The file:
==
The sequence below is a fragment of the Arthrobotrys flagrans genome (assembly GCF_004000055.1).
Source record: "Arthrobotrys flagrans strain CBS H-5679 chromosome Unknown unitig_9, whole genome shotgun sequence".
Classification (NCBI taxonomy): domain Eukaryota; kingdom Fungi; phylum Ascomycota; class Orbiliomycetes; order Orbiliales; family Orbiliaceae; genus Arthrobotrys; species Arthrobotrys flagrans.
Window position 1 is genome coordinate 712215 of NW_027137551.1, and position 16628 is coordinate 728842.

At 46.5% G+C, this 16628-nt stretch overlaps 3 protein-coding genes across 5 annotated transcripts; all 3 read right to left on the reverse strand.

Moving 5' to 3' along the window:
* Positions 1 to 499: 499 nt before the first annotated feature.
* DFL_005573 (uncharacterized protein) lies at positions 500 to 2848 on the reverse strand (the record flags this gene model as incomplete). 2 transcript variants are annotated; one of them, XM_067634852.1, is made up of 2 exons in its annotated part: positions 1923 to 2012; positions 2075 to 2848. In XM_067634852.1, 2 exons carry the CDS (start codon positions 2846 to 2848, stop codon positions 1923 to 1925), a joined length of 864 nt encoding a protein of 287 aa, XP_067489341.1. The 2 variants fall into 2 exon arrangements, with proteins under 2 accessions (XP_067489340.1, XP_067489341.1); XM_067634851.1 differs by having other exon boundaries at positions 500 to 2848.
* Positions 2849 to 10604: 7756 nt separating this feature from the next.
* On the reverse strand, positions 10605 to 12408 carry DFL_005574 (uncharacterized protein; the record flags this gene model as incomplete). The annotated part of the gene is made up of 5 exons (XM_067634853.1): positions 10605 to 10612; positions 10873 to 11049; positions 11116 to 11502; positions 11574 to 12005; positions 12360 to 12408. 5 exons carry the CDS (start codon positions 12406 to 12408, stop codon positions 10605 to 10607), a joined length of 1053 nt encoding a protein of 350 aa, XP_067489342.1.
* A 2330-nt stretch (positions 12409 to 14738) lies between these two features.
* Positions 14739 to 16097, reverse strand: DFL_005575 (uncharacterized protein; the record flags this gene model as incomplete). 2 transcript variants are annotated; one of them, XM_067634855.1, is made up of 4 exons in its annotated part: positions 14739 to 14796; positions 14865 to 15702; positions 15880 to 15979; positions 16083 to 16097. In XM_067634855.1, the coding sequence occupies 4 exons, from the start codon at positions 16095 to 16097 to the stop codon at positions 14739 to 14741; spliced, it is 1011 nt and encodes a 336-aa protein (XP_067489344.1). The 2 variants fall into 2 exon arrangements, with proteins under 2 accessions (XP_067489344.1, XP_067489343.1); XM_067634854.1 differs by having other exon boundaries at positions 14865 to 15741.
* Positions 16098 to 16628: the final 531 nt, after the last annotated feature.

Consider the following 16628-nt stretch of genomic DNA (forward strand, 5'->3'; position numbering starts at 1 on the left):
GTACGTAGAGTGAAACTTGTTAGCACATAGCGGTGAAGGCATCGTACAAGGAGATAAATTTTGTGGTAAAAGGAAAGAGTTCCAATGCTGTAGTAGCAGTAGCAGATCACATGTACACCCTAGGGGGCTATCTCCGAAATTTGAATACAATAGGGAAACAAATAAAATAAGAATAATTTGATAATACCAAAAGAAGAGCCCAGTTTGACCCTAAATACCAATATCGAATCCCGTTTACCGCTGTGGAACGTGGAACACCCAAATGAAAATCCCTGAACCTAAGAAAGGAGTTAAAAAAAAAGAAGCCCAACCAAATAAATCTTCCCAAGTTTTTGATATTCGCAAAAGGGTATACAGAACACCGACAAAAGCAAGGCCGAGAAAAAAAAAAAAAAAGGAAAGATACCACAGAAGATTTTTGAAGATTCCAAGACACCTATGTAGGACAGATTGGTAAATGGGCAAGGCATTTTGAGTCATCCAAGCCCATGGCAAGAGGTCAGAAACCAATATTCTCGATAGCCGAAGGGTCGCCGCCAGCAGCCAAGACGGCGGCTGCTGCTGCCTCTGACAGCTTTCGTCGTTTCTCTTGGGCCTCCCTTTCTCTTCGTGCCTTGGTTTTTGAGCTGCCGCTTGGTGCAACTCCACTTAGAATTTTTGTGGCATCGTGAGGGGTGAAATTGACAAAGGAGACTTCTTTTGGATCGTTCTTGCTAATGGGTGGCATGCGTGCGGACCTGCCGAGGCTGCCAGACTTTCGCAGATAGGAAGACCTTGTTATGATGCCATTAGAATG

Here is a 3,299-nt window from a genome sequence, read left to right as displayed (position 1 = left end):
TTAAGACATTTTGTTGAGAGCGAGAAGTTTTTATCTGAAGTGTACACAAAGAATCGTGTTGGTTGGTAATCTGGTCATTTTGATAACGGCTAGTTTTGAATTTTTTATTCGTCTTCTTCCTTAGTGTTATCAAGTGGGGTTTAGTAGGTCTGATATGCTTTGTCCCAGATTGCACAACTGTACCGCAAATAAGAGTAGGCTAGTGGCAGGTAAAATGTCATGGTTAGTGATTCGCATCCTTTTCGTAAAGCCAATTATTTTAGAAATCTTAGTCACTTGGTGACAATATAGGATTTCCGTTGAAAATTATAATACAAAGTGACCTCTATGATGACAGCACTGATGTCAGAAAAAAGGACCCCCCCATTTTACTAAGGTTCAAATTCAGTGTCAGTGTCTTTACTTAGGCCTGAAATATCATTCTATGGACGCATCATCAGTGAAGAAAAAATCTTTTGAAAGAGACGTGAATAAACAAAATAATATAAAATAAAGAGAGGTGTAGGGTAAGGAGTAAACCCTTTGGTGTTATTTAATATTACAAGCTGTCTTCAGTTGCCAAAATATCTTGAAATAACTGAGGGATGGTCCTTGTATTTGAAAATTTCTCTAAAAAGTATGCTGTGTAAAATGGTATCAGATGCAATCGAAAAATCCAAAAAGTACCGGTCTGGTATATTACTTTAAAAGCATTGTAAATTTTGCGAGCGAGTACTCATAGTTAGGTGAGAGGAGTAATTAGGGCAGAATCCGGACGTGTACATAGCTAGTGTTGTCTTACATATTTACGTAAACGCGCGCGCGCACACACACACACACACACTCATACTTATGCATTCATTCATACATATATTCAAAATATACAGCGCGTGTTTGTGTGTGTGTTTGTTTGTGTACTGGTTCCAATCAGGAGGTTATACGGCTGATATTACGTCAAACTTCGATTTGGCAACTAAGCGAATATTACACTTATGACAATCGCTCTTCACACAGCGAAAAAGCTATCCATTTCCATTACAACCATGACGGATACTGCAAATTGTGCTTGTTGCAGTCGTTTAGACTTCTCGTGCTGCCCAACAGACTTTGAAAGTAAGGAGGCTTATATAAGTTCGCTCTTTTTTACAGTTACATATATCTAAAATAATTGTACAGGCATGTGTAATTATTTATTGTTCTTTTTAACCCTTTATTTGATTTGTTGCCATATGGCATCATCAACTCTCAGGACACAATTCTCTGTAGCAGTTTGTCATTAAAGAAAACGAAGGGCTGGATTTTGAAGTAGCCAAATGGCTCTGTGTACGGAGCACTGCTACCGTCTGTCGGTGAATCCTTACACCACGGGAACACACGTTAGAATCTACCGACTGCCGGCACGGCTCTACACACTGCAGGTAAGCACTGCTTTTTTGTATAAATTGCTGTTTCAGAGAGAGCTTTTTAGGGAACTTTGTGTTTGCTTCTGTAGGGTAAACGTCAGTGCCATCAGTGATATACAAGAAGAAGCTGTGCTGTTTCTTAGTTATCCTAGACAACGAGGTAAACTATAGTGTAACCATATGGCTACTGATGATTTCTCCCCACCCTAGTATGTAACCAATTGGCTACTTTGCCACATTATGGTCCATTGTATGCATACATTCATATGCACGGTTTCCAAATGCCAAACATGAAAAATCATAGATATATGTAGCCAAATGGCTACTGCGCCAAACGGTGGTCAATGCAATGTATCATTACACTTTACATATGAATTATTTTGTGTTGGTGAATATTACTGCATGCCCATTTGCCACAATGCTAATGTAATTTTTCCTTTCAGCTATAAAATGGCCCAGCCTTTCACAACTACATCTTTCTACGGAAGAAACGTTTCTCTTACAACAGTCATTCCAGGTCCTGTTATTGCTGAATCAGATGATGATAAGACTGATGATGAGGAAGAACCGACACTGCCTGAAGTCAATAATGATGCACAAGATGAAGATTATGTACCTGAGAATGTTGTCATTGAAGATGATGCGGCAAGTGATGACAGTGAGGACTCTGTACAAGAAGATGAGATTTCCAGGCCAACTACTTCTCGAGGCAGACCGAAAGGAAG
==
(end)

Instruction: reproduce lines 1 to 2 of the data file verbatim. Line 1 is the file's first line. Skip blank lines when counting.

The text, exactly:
The sequence below is a fragment of the Arthrobotrys flagrans genome (assembly GCF_004000055.1).
Source record: "Arthrobotrys flagrans strain CBS H-5679 chromosome Unknown unitig_9, whole genome shotgun sequence".